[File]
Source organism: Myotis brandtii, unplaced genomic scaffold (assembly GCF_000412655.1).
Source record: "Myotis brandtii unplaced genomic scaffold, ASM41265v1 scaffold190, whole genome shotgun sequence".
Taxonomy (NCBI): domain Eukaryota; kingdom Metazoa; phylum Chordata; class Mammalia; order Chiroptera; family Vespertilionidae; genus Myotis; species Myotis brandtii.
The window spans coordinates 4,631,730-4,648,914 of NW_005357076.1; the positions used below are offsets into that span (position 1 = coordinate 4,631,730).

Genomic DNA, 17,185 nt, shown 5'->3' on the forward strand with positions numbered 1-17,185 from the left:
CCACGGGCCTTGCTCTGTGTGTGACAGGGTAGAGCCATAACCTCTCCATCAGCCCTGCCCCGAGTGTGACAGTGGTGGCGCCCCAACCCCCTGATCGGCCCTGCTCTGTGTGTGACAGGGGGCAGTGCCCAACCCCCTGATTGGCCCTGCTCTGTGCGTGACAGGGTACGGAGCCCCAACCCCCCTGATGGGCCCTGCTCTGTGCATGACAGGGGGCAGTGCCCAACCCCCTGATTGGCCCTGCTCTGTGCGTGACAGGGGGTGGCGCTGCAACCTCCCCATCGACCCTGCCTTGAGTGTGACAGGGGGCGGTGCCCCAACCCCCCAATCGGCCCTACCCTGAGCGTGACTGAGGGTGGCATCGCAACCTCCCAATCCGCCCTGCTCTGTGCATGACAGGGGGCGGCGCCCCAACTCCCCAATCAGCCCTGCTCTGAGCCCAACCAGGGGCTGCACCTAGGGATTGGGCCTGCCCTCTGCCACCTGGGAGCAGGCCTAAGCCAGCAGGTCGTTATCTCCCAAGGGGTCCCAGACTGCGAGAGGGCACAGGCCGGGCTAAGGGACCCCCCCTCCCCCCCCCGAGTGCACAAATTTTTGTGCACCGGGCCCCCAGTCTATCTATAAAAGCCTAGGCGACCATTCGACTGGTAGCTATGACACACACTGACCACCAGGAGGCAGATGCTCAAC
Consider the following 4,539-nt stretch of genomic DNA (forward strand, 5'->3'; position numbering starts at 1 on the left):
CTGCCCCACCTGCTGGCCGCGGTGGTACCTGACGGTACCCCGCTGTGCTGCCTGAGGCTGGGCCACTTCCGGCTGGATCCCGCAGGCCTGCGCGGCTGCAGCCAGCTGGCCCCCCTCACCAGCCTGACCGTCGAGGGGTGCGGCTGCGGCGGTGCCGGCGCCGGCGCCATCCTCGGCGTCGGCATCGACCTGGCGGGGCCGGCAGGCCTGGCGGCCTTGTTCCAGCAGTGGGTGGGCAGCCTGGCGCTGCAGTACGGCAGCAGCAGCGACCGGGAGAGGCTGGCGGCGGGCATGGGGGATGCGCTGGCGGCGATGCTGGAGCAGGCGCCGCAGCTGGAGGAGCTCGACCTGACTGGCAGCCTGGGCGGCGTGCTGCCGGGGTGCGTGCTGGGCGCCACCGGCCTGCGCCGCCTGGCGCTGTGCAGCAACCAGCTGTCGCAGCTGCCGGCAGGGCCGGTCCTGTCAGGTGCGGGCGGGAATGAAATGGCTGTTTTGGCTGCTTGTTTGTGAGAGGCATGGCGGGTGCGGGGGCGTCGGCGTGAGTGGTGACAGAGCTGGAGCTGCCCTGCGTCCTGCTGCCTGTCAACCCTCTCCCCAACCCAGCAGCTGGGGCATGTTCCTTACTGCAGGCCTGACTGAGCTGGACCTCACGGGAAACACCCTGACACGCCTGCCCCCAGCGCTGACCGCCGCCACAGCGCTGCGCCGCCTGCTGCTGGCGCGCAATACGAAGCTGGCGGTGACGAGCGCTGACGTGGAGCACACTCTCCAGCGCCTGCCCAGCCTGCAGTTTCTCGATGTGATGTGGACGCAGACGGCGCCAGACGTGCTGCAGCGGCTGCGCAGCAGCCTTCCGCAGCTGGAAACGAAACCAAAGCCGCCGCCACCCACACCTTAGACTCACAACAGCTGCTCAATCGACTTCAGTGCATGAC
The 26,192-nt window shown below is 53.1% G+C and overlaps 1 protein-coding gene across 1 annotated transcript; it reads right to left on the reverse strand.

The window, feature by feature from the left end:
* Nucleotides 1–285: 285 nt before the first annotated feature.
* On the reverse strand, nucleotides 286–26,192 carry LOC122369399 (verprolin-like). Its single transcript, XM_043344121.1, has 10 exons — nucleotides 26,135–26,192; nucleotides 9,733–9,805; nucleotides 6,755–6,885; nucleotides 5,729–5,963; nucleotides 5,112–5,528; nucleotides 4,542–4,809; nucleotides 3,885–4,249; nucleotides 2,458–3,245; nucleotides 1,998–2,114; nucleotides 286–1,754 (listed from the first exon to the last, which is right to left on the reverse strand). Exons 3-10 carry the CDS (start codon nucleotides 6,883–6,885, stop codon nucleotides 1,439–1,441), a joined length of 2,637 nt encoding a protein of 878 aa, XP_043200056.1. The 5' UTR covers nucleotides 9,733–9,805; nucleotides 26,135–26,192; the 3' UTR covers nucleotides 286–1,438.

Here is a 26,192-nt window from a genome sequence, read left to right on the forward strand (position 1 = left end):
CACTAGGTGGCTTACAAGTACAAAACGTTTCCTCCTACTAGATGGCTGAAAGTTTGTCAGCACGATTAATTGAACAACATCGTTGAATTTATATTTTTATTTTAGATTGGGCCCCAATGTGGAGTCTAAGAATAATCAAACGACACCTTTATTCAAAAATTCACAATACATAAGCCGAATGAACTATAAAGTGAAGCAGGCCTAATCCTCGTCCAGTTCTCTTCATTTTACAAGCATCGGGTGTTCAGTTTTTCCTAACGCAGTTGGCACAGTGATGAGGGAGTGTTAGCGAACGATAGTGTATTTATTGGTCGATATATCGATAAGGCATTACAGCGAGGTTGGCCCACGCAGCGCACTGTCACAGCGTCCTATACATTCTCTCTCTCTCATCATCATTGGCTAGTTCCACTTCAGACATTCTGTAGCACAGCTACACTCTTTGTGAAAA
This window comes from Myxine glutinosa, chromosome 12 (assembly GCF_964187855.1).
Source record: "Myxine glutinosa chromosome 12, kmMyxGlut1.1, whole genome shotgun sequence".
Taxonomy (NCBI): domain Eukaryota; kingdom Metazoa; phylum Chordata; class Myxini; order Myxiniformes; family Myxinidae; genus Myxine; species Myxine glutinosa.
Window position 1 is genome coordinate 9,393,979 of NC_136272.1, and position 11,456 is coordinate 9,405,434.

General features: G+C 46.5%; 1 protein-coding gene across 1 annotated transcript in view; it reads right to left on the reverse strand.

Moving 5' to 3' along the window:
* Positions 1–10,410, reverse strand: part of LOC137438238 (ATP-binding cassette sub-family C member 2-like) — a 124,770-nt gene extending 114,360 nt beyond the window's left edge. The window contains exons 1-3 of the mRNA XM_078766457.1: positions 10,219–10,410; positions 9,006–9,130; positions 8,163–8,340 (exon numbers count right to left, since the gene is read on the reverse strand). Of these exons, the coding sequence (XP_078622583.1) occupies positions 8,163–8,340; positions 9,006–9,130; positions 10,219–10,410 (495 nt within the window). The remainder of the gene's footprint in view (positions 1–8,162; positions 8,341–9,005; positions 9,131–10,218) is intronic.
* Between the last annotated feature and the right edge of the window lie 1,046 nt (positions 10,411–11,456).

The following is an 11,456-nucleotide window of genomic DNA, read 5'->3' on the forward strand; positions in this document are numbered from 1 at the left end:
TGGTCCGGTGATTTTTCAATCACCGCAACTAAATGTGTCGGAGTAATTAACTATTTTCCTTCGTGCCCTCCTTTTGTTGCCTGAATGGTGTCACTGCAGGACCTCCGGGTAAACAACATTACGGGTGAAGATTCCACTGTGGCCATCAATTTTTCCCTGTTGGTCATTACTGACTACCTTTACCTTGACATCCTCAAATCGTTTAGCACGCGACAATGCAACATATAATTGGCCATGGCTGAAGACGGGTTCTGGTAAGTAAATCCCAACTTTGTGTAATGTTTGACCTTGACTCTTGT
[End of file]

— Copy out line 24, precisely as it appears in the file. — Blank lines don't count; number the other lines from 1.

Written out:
TGGTCCGGTGATTTTTCAATCACCGCAACTAAATGTGTCGGAGTAATTAACTATTTTCCTTCGTGCCCTCCTTTTGTTGCCTGAATGGTGTCACTGCAGGACCTCCGGGTAAACAACATTACGGGTGAAGATTCCACTGTGGCCATCAATTTTTCCCTGTTGGTCATTACTGACTACCTTTACCTTGACATCCTCAAATCGTTTAGCACGCGACAATGCAACATATAATTGGCCATGGCTGAAGACGGGTTCTGGTAAGTAAATCCCAACTTTGTGTAATGTTTGACCTTGACTCTTGT